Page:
Former Israeli president and Nobel laureate Shimon Peres remained stable today, four days after a major stroke, his doctor said. The 93-year-old remained sedated and on a respirator after suffering a stroke and internal bleeding on Tuesday, said Peres’s personal physician and son-in-law Rafi Walden.
His condition has improved since, but is still described as serious but stable. Israeli public radio said this morning that Peres “had a quiet night” but his life remained in danger. Israeli President Reuven Rivlin is scheduled to visit him in his hospital near Tel Aviv, after the end of the Jewish sabbath, Rivlin’s office said. Peres has held nearly every major office in Israel, serving twice as prime minister. He was president, a mostly ceremonial role, from 2007 to 2014. He won the 1994 Nobel Peace Prize jointly with prime minister Yitzhak Rabin and the late Palestinian leader Yasser Arafat for his role in negotiating the Oslo Accords, which envisioned an independent Palestinian state. The former hawk turned dove is widely respected both in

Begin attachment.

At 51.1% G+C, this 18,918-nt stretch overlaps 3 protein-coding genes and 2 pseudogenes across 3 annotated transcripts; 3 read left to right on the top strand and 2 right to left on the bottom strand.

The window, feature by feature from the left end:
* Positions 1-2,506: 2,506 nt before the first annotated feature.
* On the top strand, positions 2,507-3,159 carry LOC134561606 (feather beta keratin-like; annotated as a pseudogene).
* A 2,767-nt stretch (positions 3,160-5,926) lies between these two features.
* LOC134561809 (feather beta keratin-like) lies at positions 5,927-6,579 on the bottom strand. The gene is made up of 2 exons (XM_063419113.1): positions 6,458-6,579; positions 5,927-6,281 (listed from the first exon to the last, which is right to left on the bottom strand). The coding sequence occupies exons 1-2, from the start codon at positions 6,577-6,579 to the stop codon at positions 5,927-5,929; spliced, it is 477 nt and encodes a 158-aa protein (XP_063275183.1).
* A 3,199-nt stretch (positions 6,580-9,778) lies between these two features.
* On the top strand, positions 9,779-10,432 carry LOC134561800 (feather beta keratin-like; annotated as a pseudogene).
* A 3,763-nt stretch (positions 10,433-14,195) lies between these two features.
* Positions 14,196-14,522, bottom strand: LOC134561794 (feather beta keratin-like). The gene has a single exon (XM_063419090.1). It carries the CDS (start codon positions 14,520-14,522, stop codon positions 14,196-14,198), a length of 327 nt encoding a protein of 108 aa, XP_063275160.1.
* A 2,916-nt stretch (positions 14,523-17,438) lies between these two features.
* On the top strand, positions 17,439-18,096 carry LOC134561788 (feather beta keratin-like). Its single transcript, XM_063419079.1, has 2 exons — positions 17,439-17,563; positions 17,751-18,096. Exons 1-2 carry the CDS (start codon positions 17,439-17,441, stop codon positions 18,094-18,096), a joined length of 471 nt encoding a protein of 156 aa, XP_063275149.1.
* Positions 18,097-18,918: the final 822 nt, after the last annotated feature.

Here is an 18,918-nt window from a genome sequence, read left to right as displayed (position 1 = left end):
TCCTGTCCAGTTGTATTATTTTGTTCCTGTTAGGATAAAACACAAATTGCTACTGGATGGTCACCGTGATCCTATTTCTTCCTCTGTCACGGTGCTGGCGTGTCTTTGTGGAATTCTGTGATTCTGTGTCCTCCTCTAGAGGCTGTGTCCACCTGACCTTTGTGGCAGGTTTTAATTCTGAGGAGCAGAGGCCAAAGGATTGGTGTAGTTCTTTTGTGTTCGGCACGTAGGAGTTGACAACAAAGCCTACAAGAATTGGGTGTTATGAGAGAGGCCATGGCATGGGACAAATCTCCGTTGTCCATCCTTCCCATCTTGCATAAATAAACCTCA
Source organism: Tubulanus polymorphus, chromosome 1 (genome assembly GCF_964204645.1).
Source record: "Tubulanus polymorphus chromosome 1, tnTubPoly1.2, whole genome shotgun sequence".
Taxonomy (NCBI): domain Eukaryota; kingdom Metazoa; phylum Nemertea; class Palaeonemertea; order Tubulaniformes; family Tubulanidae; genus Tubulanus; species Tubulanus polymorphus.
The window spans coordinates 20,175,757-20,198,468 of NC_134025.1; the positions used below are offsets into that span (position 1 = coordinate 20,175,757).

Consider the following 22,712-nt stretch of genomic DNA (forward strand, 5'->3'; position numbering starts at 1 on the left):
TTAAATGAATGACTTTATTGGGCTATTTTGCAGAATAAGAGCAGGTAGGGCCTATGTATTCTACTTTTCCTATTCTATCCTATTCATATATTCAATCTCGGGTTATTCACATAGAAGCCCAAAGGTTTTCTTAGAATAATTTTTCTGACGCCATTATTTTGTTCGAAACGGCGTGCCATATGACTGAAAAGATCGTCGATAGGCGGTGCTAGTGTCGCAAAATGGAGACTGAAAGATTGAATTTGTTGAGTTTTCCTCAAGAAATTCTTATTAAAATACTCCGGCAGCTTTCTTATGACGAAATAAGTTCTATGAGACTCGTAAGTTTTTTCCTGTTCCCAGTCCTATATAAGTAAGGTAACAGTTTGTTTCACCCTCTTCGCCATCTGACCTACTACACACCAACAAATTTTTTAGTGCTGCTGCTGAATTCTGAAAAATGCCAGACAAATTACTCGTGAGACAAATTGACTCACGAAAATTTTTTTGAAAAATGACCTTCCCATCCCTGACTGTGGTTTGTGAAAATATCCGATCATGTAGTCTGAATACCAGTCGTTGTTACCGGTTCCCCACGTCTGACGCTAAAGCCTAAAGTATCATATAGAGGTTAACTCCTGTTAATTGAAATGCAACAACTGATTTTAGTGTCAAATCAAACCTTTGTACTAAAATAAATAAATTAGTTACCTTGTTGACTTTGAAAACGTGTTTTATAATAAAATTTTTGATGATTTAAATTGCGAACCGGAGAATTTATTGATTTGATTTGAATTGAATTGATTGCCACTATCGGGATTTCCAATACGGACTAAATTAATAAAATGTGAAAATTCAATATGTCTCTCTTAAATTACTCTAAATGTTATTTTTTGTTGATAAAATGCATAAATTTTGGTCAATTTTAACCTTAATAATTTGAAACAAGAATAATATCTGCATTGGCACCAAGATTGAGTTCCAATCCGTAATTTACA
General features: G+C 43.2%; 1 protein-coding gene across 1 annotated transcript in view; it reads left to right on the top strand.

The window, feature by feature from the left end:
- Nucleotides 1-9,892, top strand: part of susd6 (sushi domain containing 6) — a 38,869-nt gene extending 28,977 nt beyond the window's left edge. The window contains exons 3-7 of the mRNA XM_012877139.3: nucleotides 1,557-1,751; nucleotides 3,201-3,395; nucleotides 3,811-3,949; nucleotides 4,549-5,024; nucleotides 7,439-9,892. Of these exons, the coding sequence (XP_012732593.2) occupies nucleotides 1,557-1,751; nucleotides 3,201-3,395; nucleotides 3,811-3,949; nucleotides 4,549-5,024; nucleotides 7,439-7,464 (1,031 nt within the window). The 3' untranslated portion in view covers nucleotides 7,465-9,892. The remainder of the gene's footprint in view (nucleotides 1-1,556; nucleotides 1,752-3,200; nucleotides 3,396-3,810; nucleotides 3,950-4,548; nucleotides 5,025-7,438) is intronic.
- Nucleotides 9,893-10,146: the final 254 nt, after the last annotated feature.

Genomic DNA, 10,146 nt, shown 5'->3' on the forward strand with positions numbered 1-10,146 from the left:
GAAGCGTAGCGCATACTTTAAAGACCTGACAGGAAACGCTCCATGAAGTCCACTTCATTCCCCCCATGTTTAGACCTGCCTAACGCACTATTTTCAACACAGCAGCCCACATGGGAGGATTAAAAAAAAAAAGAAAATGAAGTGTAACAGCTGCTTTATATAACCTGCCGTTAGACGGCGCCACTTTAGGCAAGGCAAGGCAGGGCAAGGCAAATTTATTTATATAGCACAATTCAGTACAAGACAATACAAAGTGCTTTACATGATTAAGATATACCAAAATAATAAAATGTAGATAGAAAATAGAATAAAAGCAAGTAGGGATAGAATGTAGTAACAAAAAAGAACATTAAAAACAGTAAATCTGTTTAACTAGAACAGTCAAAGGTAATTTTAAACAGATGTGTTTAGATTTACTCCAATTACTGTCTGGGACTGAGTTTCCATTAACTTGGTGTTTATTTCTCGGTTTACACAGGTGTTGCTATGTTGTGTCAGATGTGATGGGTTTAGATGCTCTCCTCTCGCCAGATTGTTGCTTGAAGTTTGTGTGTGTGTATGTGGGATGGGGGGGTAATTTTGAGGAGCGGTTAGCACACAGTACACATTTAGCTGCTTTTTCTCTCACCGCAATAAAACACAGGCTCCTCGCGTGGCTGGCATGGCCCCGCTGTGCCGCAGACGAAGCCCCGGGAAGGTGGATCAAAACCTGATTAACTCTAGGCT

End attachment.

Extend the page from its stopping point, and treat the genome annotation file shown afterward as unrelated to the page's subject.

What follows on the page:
Israel and abroad, regularly meeting world leaders and celebrities.
Pope Francis wrote to Peres Thursday saying he had “prayed for strength for the family and for a full recovery.” The letter said the Pope held a special prayer for Peres alongside Rabbi Abraham Skorka of Argentina. Peres and the Pope last met two months ago when Peres visited the Vatican, while in 2014 they made a joint prayer for peace alongside Palestinian president Mahmud Abbas. US Republican presidential nominee Donald Trump also
wrote to wish Peres a “swift recovery.” “You are among the last of a generation of leaders who fought for the right of the Jewish people to shape their own destiny,” Trump wrote.
Trump’s Democrat rival Hillary Clinton, former British prime minister Tony Blair and Russian President Vladimir Putin have also enquired about his condition. UN Secretary General Ban Ki-moon told the Security Council Thursday he was hoping for a “swift and full recovery,” calling Peres “tireless in seeking peace between Israelis and Palestinians.” He said that unfortunately, 23 years after the first Oslo Accord, “we are further than ever from its goals.”